A kitchen countertop should be easy to clean, hygienic, and easy to work on. The ideal countertop has a smooth, durable surface with low porosity and minimal grout lines.
Below, we've listed and explained all of the most common options for kitchen countertops and their benefits and drawbacks. Read through and choose the best option for you!
A solid surface countertop is fabricated from a large slab of natural stone or man-made quartz. If you order a solid surface countertop, a fabricator will come out to your house, measure your cabinets, cut the slab to your specific measurements, and install it for you.
This is by far the most expensive countertop option; but with no grout lines, easy cleanability, the option of undermount sinks, and the improved resale value of your home, solid surface countertops are a sound investment.
Granite has been the most popular kitchen countertop material for a long time. Whether you use 12x12 tiles or full solid surface countertops, granite is a beautiful, durable natural stone and an excellent choice for kitchens.
However, because it is a porous natural stone, you’ll need to seal it to help protect it from stains. We recommend investing in a high-quality 15-year stone sealer such as Sealer's Choice Gold and a granite-specific cleaner such as Stone Clean & Shine. With these products, you'll be able to protect and extend the lifespan of the color and the polished finish of your granite.
Through one of our countertop fabricators, we're able to offer straightforward pricing on several popular colors of solid surface granite countertops.
Solid surface quartz countertops are becoming increasingly popular due to their high durability and the fact that they don’t require sealing.
Some brands, such as Silestone, even come with anti-bacterial coatings that further reduce the spread of germs; an ideal feature for a kitchen!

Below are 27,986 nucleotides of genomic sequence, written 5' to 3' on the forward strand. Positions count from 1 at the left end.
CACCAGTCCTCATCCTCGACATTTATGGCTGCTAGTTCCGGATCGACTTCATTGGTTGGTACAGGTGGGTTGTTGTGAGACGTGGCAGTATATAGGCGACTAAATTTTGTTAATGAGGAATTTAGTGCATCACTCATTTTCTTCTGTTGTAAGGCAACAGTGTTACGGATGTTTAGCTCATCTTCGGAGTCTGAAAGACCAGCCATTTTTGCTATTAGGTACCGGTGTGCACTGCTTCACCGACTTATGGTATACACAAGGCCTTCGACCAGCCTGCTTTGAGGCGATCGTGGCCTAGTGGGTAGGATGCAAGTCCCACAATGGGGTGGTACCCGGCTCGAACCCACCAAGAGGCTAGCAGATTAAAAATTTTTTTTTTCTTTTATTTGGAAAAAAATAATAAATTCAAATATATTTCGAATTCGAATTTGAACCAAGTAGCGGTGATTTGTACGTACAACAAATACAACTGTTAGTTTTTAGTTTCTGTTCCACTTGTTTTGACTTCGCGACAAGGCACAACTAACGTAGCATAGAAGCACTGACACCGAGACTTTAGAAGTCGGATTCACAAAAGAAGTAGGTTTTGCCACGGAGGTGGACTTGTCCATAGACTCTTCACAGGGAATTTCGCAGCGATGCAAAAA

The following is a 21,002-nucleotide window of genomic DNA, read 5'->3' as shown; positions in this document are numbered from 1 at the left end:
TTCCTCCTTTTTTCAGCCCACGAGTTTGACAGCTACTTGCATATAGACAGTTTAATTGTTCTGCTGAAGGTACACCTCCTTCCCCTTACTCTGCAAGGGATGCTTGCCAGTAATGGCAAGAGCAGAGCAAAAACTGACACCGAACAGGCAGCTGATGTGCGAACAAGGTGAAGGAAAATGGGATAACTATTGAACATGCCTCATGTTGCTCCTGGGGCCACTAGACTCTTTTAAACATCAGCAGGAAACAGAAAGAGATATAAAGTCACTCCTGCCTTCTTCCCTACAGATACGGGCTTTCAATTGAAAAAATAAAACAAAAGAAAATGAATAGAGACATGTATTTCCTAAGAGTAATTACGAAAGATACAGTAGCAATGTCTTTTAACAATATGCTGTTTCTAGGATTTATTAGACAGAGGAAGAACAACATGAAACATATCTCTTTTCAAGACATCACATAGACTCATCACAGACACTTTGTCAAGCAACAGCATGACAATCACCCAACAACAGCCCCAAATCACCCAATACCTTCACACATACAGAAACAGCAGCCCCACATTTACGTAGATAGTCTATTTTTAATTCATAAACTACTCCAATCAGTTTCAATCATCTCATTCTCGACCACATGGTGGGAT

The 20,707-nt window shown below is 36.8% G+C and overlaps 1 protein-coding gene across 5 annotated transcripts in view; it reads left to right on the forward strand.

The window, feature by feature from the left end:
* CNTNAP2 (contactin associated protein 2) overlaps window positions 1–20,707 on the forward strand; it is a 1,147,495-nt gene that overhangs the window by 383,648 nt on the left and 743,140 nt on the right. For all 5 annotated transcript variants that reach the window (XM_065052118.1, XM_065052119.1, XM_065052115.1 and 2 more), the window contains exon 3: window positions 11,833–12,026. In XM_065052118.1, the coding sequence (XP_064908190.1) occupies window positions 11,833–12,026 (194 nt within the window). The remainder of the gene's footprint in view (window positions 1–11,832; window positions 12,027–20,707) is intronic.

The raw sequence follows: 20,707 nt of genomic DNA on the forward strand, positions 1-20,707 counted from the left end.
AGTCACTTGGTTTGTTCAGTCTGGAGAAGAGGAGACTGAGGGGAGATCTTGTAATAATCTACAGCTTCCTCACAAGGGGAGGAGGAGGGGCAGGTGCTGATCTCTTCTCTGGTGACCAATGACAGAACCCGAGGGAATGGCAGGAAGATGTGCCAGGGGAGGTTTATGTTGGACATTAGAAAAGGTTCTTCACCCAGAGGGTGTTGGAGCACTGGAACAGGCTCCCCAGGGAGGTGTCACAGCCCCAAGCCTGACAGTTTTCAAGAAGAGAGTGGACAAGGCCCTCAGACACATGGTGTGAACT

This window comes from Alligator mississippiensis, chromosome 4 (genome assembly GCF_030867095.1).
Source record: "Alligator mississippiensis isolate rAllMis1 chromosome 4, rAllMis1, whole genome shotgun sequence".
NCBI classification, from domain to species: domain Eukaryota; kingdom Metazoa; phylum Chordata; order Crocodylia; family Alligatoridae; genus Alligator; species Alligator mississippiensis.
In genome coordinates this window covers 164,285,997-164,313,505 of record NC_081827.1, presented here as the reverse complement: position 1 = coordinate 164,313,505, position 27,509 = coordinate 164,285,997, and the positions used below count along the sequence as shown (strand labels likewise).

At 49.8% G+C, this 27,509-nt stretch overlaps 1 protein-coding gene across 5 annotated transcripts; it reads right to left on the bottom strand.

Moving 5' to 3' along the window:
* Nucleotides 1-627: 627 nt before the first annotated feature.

While a quartz countertop is one of the most durable and best-looking options for a kitchen counter, it is also usually the most expensive.
To learn more about quartz counters, the installation process, and how to receive a price quote, visit our Quartz page.
Calcium-based natural stones (such as marble, limestone, travertine, or onyx) are not recommended for kitchen counters because acidic food and drink (such as lemon juice, peppers, vinegar, or wine) can etch and erode the stone.
If you have your heart set on a marble kitchen counter, be prepared to put extra effort into protecting your stone and quickly cleaning up any spills. Also, invest in a high-quality sealer and a polishing cream such as Renue to help extend the lifespan of your marble.
We have several lines of high-density, commercial-grade, large-format porcelain tiles that are perfect for kitchen countertops.
Unlike natural stone countertops, porcelain tiles are virtually pore-free, so they never need to be sealed and will never stain. You can use any household cleaner on them, and commercial-grade porcelain is up to 30% stronger than granite!
A common solution for kitchen countertops, 12x12" granite tiles are available in several hundred colors and a wide range of prices.
Granite tiles have far more grout lines than other options, and if set improperly can result in an uneven surface.
If you utilize a tile option for your counters, you will need some way to finish off the edge.
Most porcelain lines have prefabricated bullnose tiles. These tiles are usually 3" or 4" tall with a long, rounded-over side and are used to finish off outside corners and edges.
With a natural stone or through-body porcelain, you can shape or polish the edge of the tile to create a soft, professional-looking transition. We can polish tiles for you or you can rent a polisher for a do-it-yourself installation.
You can also utilize Schluter edge metal, which come in a wide variety of profiles and finishes for a long, continuous, clean-looking edge.
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Appointments recommended for one-on-one service and complimentary design consultations
1531 Central Ave S
Kent, WA 98032